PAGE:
13Now on that same day two of them were going to a village called Emmaus, about seven miles from Jerusalem, 14and talking with each other about all these things that had happened. 15While they were talking and discussing, Jesus himself came near and went with them, 16but their eyes were kept from recognizing him. 17And he said to them, “What are you discussing with each other while you walk along?” They stood still, looking sad. 18Then one of them, whose name was Cleopas, answered him, “Are you the only stranger in Jerusalem who does not know the things that have taken place there in these days?” 19He asked them, “What things?” They replied, “The things about Jesus of Nazareth, who was a prophet mighty in deed and word before God and all the people, 20and how our chief priests and leaders handed him over to be condemned to death and crucified him. 21But we had hoped that he was the one to redeem Israel. Yes, and besides all this, it is now the third day since these things took place. 22Moreover, some women of our group astounded us. They were at the tomb early this morning, 23and when they did not find his body there, they came back and told us that they had indeed seen a vision of angels who said that he was alive. 24Some of those who were with us went to the tomb and found it just as the women had said; but they did not see him.” 25Then he said to them, “Oh, how foolish you are, and how slow of heart to believe all that the prophets have declared! 26Was it not necessary that the Messiah should suffer these things and then enter into his glory?” 27Then beginning with Moses and all the prophets, he interpreted to them the things about himself in all the scriptures. 28As they came near the village to which they were going, he walked ahead as if he were going on. 29But they urged him strongly, saying, “Stay with us, because it is almost evening and the day is now nearly over.” So he went in to stay with them. 30When he was at the table with them, he took bread, blessed and broke it, and gave it to them. 31Then their eyes were opened, and they recognized him; and he vanished from their sight. 32They said to each other, “Were not our hearts burning within us while he was talking to us on the road, while he was opening the scriptures to us?” 33That same hour they got up and returned to Jerusalem; and they found the eleven and their companions gathered together. 34They were saying, “The Lord has risen indeed, and he has appeared to Simon!” 35Then they told what had happened on the road, and how he had been made known to them in the breaking of the bread. still, looking sad. 18Then one of them, whose name was Cleopas, answered him, “Are you the only stranger in Jerusalem who does not know the things that have taken place there in these days?” 19He asked them, “What things?” They replied, “The things about Jesus of Nazareth, who was a prophet mighty in deed and word before God and all the people, 20and how our chief priests and leaders handed him over to be condemned to death and crucified him. 21But we had hoped that he was the one to redeem Israel. Yes, and besides all this, it is now the third day since these things took place. 22Moreover, some women of our group astounded us. They were at the tomb early this morning, 23and when they did not find his body there, they came back and told us that they had indeed seen a vision of angels who said that he was alive. 24Some of those who were with us went to the tomb and found it just as the women had said; but they did not see him.” 25Then he said to them, “Oh, how foolish you are, and how slow of heart to believe all that the prophets have declared! 26Was it not necessary that the Messiah should suffer these things and then enter into his glory?” 27Then beginning with Moses and all the prophets, he interpreted to them the things about himself in all the scriptures. 28As they came near the village to which they were going, he walked ahead as if he were going on. 29But they urged him strongly, saying, “Stay with us, because it is almost evening and the day is now nearly over.” So he went in to stay with them. 30When he was at the table with them, he took bread, blessed and broke it, and gave it to them. 31Then their eyes were opened, and they recognized him; and he vanished from their sight. 32They said to each other, “Were not our hearts burning within us while he was talking to us on the road, while he was opening the scriptures to us?” 33That same hour they got up and returned to Jerusalem; and they found the eleven and their companions gathered together. 34They were saying, “The Lord has risen indeed, and he has appeared to Simon!” 35Then they told what had happened on the road, and how he had been made known to them in the breaking of the bread.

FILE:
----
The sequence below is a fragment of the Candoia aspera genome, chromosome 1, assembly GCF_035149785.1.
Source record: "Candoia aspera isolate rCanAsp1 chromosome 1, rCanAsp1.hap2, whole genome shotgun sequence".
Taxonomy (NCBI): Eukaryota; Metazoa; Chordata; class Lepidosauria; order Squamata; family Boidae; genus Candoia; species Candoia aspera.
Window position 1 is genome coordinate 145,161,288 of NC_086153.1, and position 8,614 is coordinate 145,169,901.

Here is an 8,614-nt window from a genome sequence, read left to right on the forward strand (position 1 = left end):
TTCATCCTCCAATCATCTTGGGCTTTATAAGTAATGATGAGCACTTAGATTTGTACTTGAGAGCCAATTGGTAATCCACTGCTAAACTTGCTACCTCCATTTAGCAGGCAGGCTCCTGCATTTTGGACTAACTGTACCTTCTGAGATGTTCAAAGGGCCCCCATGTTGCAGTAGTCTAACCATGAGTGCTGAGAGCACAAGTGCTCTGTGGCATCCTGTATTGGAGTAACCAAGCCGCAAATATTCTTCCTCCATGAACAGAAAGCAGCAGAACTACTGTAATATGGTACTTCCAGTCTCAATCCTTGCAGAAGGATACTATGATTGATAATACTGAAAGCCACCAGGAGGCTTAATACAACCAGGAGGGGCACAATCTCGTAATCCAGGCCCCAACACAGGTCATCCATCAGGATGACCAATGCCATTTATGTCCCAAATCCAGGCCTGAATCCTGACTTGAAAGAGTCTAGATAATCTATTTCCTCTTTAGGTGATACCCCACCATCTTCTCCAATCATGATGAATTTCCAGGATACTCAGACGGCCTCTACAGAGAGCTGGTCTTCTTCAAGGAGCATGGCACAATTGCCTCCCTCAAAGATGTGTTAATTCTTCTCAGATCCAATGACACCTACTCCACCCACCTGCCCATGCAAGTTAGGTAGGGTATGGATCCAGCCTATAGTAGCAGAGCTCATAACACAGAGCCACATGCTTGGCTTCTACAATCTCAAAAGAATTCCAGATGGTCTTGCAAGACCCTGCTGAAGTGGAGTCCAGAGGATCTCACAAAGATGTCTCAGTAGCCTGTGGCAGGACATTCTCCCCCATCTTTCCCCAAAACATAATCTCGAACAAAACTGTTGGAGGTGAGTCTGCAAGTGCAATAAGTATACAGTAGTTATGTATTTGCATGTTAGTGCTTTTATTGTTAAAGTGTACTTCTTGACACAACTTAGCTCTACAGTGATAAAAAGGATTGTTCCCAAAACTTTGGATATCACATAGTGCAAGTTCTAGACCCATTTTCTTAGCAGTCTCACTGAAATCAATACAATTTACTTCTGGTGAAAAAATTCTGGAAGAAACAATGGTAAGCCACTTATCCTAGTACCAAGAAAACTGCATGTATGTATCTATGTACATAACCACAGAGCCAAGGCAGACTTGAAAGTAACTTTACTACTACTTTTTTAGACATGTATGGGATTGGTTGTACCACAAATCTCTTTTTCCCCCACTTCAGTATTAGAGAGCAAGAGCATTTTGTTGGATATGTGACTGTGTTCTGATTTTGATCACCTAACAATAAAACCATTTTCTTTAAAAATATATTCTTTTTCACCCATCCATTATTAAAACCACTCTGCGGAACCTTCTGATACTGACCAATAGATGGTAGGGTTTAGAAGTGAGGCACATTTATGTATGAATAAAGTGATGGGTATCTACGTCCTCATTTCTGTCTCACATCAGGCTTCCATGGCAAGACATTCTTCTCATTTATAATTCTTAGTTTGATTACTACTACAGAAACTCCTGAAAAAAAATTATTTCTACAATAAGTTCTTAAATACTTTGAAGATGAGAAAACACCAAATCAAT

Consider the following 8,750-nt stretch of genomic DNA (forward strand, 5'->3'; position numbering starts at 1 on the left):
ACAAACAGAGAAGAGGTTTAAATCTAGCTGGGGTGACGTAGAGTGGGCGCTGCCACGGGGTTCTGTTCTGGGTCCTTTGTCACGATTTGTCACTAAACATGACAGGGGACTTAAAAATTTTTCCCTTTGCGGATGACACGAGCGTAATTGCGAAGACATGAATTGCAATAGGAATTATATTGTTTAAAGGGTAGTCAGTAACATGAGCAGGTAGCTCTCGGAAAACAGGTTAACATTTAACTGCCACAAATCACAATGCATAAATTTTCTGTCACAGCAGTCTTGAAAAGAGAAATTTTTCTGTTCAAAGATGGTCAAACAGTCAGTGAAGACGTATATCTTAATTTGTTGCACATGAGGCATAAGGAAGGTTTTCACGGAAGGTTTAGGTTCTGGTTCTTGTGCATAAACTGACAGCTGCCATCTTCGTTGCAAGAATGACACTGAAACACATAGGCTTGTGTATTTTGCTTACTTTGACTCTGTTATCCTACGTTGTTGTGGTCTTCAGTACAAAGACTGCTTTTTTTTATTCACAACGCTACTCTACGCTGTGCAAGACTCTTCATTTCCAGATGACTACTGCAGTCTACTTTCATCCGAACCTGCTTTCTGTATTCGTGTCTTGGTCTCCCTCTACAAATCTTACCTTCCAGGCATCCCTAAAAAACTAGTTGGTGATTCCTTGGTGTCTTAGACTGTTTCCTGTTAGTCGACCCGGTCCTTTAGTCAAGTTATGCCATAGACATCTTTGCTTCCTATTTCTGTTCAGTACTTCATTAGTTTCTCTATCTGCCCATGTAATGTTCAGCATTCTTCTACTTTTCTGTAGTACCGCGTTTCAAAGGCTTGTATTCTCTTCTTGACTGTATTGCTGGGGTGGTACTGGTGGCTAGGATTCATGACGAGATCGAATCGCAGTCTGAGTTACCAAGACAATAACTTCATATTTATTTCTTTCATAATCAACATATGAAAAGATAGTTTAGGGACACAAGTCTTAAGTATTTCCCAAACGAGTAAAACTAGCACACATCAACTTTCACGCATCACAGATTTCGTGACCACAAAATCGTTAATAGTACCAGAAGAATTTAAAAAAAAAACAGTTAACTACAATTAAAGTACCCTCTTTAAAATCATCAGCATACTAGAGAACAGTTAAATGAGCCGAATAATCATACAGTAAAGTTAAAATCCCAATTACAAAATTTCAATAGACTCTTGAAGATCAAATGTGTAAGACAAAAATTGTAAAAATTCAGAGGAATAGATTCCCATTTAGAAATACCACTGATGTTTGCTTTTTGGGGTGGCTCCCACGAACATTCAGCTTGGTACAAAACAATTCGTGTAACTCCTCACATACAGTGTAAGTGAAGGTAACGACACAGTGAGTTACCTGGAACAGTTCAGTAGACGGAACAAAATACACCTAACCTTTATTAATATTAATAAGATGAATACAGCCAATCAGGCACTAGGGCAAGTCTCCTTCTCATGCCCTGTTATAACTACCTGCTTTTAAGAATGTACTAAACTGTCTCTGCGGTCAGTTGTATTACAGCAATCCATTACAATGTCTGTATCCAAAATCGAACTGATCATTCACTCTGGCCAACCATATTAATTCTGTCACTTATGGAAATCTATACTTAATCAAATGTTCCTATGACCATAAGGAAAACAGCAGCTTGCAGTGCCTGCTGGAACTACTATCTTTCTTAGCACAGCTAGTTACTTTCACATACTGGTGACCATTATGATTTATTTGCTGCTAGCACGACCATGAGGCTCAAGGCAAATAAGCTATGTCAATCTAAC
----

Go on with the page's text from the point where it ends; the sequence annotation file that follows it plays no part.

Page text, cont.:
36While they were talking about this, Jesus himself stood among them and said to them, “Peace be with you.” 37They were startled and terrified, and thought that they were seeing a ghost. 38He said to them, “Why are you frightened, and why do doubts arise in your hearts? 39Look at my hands and my feet; see that it is I myself. Touch me and see; for a ghost does not have flesh and bones as you see that I have.” 40And when he had said this, he showed them his hands and his feet. 41While in their joy they were disbelieving and still wondering, he said to them, “Have you anything here to eat?” 42They gave him a piece of broiled fish, 43and he took it and ate in their presence. 44Then he said to them, “These are my words that I spoke to you while I was still with you—that everything written about me in the law of Moses, the prophets, and the psalms must be fulfilled.” 45Then he opened their minds to understand the scriptures, 46and he said to them, “Thus it is written, that the Messiah is to suffer and to rise from the dead on the third day, 47and that repentance and forgiveness of sins is to be proclaimed in his name to all nations, beginning from Jerusalem. 48You are witnesses of these things. 49And see, I am sending upon you what my Father promised; so stay here in the city until you have been clothed with power from on high.”